All about photo: photo contests, photography exhibitions, galleries, schools, books and venues.
Iulian Ignat
Iulian Ignat
Iulian Ignat

Iulian Ignat

Country: Romania
Birth: 1972

I am not a professional photographer, but photography is much more than just a hobby. I`m Romanian, born in July 1972 in Bucharest. I began to take photography seriously in my twenties encouraged by my father. As a editor for a magazine, I traveled a lot in the countryside so the photos from my first exhibition, in 2000, were mainly portraits of peasants and gypsies. My next exhibitions were about dance, theater, jazz festivals, Venice Carnival, or life in a monastery. I`m still using analog cameras and film, just because I find no joy in taking pictures on digital. I am fascinate about photography, and attracted of classical street photography as well as abstract or news ways of approaching a portrait.
You are welcome to take a look on my website and my blog.
 

Inspiring Portfolios

Call for Entries
Solo Exhibition October 2021
Win an Online Solo Exhibition in October 2021
 
Stay up-to-date  with call for entries, deadlines and other news about exhibitions, galleries, publications, & special events.

More Great Photographers To Discover

Peter van Agtmael
United States
1981
Peter van Agtmael (born 1981) is a documentary photographer based in New York. Since 2006 he has concentrated on the wars in Iraq and Afghanistan, and their consequences in the United States. He is a member of Magnum Photos. Van Agtmael's photo essays have been published in The New York Times Magazine, TIME Magazine, The New Yorker and The Guardian. He has published three books. His first, 2nd Tour Hope I Don't Die, was published by Photolucida as a prize for winning their Critical Mass Book Award. He received a W. Eugene Smith Grant from the W. Eugene Smith Memorial Fund to complete his second book, Disco Night Sept. 11. His third, Buzzing at the Sill, was published by Kehrer Verlag in 2016. He has twice received awards from World Press Photo, the Infinity Award for Young Photographer from the International Center of Photography and a grant from the Pulitzer Center on Crisis Reporting. Van Agtmael was born in Washington D.C. and grew up in Bethesda, Maryland. He studied history at Yale, graduating in 2003. He became a nominee member of Magnum Photos in 2008, an associate member in 2011, and a full member in 2013. After graduation he received a fellowship to live in China for a year and document the consequences of the Three Gorges Dam. He has covered HIV-positive refugees in South Africa; the Asian tsunami in 2005; humanitarian relief efforts after Hurricane Katrina's effects on New Orleans in 2005 and after the 2010 Haiti earthquake, the filming of the first season of TV series Treme on location in New Orleans in 2010; the Deepwater Horizon oil spill in 2010, Hurricane Sandy in 2012 and its aftermath, Nabi Salih and Halamish in the West Bank in 2013 and the 2014 Israel–Gaza conflict and its aftermath. Since 2006 he has concentrated on the wars in Iraq and Afghanistan, and their consequences in the United States. He first visited Iraq in 2006 at age 24 and has returned to Iraq and Afghanistan a number of times, embedded with US military troops. Later he continued to investigate the effects of those wars within the US. In 2007 his portfolio from Iraq and Afghanistan won the Monograph Award (softbound) in Photolucida's Critical Mass Book Award. As part of the prize Photolucida published his first book, 2nd Tour, Hope I Don’t Die. With work made between January 2006 and December 2008, this "is a young photojournalist’s firsthand experience: the wars’ effects on him, on the soldiers and on the countries involved." The 2012 W. Eugene Smith Grant for Humanistic Photography provided $30,000 to work on his second book, Disco Night Sept. 11, which "chronicles the lives of the soldiers he has met in the field and back home."Source: Wikipedia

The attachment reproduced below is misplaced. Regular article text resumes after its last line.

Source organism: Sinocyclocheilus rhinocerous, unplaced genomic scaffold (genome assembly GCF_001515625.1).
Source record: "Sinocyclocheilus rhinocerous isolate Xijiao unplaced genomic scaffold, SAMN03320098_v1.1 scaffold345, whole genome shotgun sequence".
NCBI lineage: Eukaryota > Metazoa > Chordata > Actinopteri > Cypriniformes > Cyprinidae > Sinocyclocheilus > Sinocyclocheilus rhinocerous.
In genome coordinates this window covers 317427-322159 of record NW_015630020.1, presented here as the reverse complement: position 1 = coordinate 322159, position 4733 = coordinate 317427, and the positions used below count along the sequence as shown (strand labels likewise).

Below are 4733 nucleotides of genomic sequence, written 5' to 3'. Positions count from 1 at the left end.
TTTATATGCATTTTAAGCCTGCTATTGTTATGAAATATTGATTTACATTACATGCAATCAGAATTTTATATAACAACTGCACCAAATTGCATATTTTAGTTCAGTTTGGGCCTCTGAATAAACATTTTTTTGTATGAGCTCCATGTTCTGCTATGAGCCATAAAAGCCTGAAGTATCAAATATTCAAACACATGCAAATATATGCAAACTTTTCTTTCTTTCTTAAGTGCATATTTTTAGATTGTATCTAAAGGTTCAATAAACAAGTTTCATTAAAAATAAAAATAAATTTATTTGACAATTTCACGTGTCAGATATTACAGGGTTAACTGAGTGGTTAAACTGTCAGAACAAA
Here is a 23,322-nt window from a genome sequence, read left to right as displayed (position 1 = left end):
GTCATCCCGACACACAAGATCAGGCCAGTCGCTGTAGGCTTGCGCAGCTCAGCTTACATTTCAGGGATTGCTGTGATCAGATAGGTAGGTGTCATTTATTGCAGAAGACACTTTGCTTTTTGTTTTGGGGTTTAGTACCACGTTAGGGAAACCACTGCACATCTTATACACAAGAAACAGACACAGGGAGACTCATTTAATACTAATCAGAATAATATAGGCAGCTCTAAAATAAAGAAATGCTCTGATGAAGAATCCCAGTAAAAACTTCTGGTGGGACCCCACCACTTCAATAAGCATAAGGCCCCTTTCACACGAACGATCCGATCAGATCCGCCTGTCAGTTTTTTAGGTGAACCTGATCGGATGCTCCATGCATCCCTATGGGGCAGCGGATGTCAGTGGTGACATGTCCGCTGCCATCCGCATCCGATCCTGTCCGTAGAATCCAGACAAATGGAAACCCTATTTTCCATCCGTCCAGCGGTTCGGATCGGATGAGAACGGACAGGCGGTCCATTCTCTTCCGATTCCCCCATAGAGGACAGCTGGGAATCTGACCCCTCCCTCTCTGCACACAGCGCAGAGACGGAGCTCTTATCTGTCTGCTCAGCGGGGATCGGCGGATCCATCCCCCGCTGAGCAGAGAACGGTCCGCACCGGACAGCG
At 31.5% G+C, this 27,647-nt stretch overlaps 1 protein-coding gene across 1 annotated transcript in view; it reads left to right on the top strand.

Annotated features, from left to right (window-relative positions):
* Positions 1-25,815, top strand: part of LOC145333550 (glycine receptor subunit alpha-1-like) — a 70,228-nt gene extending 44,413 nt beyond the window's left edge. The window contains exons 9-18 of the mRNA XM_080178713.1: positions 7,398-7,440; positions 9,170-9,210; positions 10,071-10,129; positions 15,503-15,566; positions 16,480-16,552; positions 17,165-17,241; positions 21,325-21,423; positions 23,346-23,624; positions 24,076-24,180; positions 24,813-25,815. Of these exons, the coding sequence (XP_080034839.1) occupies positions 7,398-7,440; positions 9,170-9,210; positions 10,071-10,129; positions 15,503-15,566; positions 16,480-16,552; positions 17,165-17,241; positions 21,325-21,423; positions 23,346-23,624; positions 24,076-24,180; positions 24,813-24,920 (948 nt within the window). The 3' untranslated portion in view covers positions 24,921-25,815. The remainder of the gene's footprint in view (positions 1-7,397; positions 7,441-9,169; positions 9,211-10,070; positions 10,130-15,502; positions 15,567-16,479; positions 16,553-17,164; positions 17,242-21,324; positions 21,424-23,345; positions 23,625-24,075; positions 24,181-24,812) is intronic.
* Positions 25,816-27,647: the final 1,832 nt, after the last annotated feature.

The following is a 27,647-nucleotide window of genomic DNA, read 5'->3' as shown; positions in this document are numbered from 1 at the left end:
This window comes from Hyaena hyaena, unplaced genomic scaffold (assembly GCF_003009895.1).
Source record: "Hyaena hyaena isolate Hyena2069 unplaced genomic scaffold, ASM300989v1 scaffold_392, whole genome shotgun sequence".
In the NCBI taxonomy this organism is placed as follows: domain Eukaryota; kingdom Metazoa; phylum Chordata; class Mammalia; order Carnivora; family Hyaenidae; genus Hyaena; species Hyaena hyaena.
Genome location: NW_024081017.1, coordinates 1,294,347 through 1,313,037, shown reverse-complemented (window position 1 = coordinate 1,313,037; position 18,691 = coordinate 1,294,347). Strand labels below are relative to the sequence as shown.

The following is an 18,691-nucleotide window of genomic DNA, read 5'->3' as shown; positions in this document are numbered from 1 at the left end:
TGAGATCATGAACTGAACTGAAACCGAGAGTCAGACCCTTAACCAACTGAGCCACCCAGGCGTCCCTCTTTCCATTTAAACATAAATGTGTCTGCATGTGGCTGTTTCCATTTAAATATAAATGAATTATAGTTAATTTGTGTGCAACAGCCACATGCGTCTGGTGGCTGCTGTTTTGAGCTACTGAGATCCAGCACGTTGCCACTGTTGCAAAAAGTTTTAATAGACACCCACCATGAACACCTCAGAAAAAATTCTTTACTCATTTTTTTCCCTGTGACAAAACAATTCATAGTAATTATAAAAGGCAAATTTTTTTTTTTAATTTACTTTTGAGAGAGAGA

Mario Algaze
Cuba / United States
1947